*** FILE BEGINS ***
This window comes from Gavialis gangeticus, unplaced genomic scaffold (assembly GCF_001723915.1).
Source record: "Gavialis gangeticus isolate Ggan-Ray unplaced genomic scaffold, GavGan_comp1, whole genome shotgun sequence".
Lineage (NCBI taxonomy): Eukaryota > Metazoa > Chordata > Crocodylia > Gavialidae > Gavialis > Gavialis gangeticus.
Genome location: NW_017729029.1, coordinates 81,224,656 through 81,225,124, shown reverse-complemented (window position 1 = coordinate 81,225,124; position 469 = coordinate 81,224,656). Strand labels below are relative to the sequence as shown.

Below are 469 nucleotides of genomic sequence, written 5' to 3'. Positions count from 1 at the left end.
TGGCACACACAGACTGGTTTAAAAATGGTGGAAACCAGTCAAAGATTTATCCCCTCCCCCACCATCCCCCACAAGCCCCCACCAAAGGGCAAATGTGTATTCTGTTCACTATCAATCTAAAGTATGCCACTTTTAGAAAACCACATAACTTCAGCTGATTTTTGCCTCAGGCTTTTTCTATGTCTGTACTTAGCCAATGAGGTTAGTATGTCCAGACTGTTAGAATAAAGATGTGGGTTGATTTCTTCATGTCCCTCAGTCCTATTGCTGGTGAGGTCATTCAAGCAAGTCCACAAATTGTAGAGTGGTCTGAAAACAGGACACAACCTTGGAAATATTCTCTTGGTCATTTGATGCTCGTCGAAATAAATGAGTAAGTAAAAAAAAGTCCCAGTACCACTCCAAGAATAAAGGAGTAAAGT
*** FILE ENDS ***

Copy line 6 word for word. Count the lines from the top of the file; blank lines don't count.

TGGCACACACAGACTGGTTTAAAAATGGTGGAAACCAGTCAAAGATTTATCCCCTCCCCCACCATCCCCCACAAGCCCCCACCAAAGGGCAAATGTGTATTCTGTTCACTATCAATCTAAAGTATGCCACTTTTAGAAAACCACATAACTTCAGCTGATTTTTGCCTCAGGCTTTTTCTATGTCTGTACTTAGCCAATGAGGTTAGTATGTCCAGACTGTTAGAATAAAGATGTGGGTTGATTTCTTCATGTCCCTCAGTCCTATTGCTGGTGAGGTCATTCAAGCAAGTCCACAAATTGTAGAGTGGTCTGAAAACAGGACACAACCTTGGAAATATTCTCTTGGTCATTTGATGCTCGTCGAAATAAATGAGTAAGTAAAAAAAAGTCCCAGTACCACTCCAAGAATAAAGGAGTAAAGT